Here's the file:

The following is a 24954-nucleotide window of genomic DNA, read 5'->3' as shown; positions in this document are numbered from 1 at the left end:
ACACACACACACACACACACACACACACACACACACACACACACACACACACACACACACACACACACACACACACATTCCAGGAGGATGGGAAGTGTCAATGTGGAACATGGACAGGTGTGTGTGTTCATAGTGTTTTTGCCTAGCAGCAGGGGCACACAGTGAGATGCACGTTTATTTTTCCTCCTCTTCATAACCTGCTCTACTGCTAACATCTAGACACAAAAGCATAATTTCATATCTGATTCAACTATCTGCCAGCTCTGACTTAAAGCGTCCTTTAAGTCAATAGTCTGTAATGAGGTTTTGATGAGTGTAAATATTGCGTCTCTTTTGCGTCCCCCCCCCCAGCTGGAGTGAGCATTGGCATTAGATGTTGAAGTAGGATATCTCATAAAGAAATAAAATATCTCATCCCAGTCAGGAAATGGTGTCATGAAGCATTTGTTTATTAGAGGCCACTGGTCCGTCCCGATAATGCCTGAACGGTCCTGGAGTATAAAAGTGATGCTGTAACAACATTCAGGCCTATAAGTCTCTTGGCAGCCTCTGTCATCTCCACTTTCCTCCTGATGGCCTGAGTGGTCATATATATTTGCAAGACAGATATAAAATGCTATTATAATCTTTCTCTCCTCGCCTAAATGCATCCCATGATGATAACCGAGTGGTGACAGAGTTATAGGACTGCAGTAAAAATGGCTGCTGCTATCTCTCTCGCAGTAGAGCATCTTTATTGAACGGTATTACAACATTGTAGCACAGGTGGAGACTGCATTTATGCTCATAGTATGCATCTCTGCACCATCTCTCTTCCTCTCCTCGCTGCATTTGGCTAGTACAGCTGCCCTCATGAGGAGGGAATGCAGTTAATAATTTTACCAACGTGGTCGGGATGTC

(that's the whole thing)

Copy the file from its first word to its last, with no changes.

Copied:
The following is a 24954-nucleotide window of genomic DNA, read 5'->3' as shown; positions in this document are numbered from 1 at the left end:
ACACACACACACACACACACACACACACACACACACACACACACACACACACACACACACACACACACACACACACATTCCAGGAGGATGGGAAGTGTCAATGTGGAACATGGACAGGTGTGTGTGTTCATAGTGTTTTTGCCTAGCAGCAGGGGCACACAGTGAGATGCACGTTTATTTTTCCTCCTCTTCATAACCTGCTCTACTGCTAACATCTAGACACAAAAGCATAATTTCATATCTGATTCAACTATCTGCCAGCTCTGACTTAAAGCGTCCTTTAAGTCAATAGTCTGTAATGAGGTTTTGATGAGTGTAAATATTGCGTCTCTTTTGCGTCCCCCCCCCCAGCTGGAGTGAGCATTGGCATTAGATGTTGAAGTAGGATATCTCATAAAGAAATAAAATATCTCATCCCAGTCAGGAAATGGTGTCATGAAGCATTTGTTTATTAGAGGCCACTGGTCCGTCCCGATAATGCCTGAACGGTCCTGGAGTATAAAAGTGATGCTGTAACAACATTCAGGCCTATAAGTCTCTTGGCAGCCTCTGTCATCTCCACTTTCCTCCTGATGGCCTGAGTGGTCATATATATTTGCAAGACAGATATAAAATGCTATTATAATCTTTCTCTCCTCGCCTAAATGCATCCCATGATGATAACCGAGTGGTGACAGAGTTATAGGACTGCAGTAAAAATGGCTGCTGCTATCTCTCTCGCAGTAGAGCATCTTTATTGAACGGTATTACAACATTGTAGCACAGGTGGAGACTGCATTTATGCTCATAGTATGCATCTCTGCACCATCTCTCTTCCTCTCCTCGCTGCATTTGGCTAGTACAGCTGCCCTCATGAGGAGGGAATGCAGTTAATAATTTTACCAACGTGGTCGGGATGTC